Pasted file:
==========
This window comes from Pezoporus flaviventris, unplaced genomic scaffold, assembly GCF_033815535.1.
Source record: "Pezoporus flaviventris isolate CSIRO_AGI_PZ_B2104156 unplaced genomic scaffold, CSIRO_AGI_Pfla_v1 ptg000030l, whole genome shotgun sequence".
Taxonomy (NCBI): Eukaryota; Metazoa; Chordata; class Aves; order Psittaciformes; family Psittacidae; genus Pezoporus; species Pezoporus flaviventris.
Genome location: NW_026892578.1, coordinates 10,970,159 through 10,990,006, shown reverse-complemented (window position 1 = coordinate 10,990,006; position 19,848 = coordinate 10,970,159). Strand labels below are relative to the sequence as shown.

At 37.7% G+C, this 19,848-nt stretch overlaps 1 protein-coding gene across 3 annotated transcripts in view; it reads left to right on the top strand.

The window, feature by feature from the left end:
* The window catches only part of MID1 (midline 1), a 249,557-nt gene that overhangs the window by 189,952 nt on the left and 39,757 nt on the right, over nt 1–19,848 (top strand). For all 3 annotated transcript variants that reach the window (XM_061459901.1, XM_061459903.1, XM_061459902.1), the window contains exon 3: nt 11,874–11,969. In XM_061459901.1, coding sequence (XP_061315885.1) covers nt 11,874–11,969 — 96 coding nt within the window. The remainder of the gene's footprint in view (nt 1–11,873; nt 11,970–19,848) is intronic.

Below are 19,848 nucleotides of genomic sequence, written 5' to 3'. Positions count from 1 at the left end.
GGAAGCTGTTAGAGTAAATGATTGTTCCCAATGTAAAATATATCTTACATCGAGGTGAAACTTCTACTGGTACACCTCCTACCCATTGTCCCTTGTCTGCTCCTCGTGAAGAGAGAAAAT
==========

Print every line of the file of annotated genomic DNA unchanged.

This window comes from Pezoporus flaviventris, unplaced genomic scaffold, assembly GCF_033815535.1.
Source record: "Pezoporus flaviventris isolate CSIRO_AGI_PZ_B2104156 unplaced genomic scaffold, CSIRO_AGI_Pfla_v1 ptg000030l, whole genome shotgun sequence".
Taxonomy (NCBI): Eukaryota; Metazoa; Chordata; class Aves; order Psittaciformes; family Psittacidae; genus Pezoporus; species Pezoporus flaviventris.
Genome location: NW_026892578.1, coordinates 10,970,159 through 10,990,006, shown reverse-complemented (window position 1 = coordinate 10,990,006; position 19,848 = coordinate 10,970,159). Strand labels below are relative to the sequence as shown.

At 37.7% G+C, this 19,848-nt stretch overlaps 1 protein-coding gene across 3 annotated transcripts in view; it reads left to right on the top strand.

The window, feature by feature from the left end:
* The window catches only part of MID1 (midline 1), a 249,557-nt gene that overhangs the window by 189,952 nt on the left and 39,757 nt on the right, over nt 1–19,848 (top strand). For all 3 annotated transcript variants that reach the window (XM_061459901.1, XM_061459903.1, XM_061459902.1), the window contains exon 3: nt 11,874–11,969. In XM_061459901.1, coding sequence (XP_061315885.1) covers nt 11,874–11,969 — 96 coding nt within the window. The remainder of the gene's footprint in view (nt 1–11,873; nt 11,970–19,848) is intronic.

Below are 19,848 nucleotides of genomic sequence, written 5' to 3'. Positions count from 1 at the left end.
GGAAGCTGTTAGAGTAAATGATTGTTCCCAATGTAAAATATATCTTACATCGAGGTGAAACTTCTACTGGTACACCTCCTACCCATTGTCCCTTGTCTGCTCCTCGTGAAGAGAGAAAAT